Configuring Httpd Server and Setting up Python Interpreter and run it on Docker Containers
Applications are getting more complex. Demand to develop faster is ever-increasing. This puts stress on your infrastructure, IT teams, and processes. Linux® containers help you alleviate issues and iterate faster — across multiple environments.
What are Linux containers?
Linux containers are technologies that allow you to package and isolate applications with their entire runtime environment — all of the files necessary to run. This makes it easy to move the contained application between environments (dev, test, production, etc.) while retaining full functionality. Containers are also an important part of IT security. By building security into the container pipeline and defending your infrastructure, you can make sure your containers are reliable, scalable, and trusted.
Why use Linux containers?
Linux containers help reduce conflicts between your development and operations teams by separating areas of responsibility. Developers can focus on their apps and operations teams can focus on the infrastructure. And, because Linux containers are based on open source technology, you get the latest and greatest advancements as soon as they’re available. Container technologies — including CRI-O, Kubernetes, and Docker — help your team simplify, speed up, and orchestrate application development and deployment.
What can you do with containers?
You can deploy containers for a number of workloads and use cases–big to small. Containers give your team the underlying technology needed for a cloud-native development style, so you can get started with DevOps, CI/CD (continuous integration and continuous deployment), and even go serverless.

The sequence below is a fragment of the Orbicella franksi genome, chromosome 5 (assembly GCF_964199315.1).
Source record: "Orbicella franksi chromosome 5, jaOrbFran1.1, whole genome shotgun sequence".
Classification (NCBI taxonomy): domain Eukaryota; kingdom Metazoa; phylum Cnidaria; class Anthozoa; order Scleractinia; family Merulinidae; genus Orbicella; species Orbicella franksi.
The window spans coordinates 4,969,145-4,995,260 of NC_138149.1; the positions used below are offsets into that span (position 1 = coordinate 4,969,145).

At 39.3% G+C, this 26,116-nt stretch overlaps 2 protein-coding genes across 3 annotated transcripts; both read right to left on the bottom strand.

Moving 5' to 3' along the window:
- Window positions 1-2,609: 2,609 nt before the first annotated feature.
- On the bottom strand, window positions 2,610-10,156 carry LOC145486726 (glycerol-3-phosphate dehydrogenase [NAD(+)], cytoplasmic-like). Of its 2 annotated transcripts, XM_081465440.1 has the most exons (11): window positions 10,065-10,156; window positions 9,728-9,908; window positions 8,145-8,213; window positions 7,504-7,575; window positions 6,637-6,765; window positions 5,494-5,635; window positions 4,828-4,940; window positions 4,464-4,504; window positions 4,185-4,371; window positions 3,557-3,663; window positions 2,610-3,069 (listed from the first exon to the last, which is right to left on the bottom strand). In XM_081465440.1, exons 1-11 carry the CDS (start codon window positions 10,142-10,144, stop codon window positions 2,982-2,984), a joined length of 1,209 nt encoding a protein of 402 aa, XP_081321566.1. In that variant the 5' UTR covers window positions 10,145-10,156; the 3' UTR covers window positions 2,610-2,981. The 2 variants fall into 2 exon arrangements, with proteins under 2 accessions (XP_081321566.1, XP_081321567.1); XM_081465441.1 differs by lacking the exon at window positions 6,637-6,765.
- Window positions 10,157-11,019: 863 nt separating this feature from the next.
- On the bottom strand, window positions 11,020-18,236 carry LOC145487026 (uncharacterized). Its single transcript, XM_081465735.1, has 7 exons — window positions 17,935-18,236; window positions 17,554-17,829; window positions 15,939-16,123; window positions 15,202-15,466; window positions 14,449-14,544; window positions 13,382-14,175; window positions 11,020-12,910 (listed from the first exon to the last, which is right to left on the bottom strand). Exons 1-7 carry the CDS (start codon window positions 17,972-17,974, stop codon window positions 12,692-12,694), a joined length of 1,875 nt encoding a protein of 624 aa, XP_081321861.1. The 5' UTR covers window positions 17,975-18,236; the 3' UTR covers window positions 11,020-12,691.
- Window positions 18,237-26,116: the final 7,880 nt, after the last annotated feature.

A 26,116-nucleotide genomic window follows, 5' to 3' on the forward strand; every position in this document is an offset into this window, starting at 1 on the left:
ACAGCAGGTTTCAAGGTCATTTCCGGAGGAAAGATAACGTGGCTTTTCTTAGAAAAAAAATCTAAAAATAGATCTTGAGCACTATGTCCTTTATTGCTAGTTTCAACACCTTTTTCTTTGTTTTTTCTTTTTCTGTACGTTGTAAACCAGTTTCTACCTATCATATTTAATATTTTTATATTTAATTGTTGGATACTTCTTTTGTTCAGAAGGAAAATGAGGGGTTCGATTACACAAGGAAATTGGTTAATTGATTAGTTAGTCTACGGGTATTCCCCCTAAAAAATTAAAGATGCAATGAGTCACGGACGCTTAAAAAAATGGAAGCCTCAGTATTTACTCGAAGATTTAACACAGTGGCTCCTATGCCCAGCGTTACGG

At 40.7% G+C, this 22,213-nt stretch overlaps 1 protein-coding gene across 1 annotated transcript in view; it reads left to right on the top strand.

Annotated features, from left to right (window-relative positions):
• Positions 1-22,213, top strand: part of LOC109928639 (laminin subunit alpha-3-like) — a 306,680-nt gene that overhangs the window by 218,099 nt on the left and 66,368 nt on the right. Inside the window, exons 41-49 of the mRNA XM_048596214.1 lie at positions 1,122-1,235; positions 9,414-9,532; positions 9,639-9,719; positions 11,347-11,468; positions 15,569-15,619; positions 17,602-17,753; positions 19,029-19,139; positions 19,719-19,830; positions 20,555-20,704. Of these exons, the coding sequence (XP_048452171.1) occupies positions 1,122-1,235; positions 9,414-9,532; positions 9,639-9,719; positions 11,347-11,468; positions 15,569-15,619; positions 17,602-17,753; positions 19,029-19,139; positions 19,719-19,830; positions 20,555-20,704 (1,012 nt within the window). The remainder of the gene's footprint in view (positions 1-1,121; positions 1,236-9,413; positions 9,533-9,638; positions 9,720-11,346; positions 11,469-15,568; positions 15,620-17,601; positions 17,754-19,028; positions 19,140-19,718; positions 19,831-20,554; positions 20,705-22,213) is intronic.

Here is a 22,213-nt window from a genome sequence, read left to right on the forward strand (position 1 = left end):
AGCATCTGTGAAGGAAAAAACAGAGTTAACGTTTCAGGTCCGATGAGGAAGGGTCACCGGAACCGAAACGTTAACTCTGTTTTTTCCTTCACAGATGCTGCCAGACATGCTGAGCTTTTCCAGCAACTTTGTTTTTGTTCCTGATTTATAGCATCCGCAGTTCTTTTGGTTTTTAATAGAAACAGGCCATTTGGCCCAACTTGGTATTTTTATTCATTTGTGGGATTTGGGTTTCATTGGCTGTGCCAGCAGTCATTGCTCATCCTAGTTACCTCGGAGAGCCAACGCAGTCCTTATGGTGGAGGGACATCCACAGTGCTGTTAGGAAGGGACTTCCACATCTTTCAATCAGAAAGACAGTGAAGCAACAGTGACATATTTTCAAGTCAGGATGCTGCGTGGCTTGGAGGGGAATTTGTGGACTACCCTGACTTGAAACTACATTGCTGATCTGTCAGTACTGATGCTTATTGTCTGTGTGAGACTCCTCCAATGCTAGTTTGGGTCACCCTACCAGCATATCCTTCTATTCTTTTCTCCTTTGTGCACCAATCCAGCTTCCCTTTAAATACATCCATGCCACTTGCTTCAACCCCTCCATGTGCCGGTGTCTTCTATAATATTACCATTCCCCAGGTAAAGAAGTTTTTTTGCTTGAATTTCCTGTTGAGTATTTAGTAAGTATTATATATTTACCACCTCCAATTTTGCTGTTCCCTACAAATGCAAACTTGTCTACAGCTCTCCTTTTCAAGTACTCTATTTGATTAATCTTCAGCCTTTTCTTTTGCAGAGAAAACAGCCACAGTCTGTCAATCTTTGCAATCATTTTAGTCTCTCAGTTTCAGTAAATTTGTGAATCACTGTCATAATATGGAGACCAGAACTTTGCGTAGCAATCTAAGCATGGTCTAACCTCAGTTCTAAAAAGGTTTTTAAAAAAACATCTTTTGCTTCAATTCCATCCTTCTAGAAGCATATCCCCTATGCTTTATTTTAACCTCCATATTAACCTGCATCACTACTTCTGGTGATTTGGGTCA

Container-based applications can work across highly-distributed cloud architectures. Application runtimes middleware provides tools to support a unified environment for development, delivery, integration, and automation.
You can also deploy integration technologies in containers, so you can easily scale how you connect apps and data, like real-time data streaming through Apache Kafka. If you’re building a microservices architecture, containers are the ideal deployment unit for each microservice and the service mesh network that connects them.
When your business needs the ultimate portability across multiple environments, using containers might be the easiest decision ever.
The Docker technology uses the Linux kernel and features of the kernel, like Cgroups and namespaces, to segregate processes so they can run independently. This independence is the intention of containers — the ability to run multiple processes and apps separately from one another to make better use of your infrastructure while retaining the security you would have with separate systems.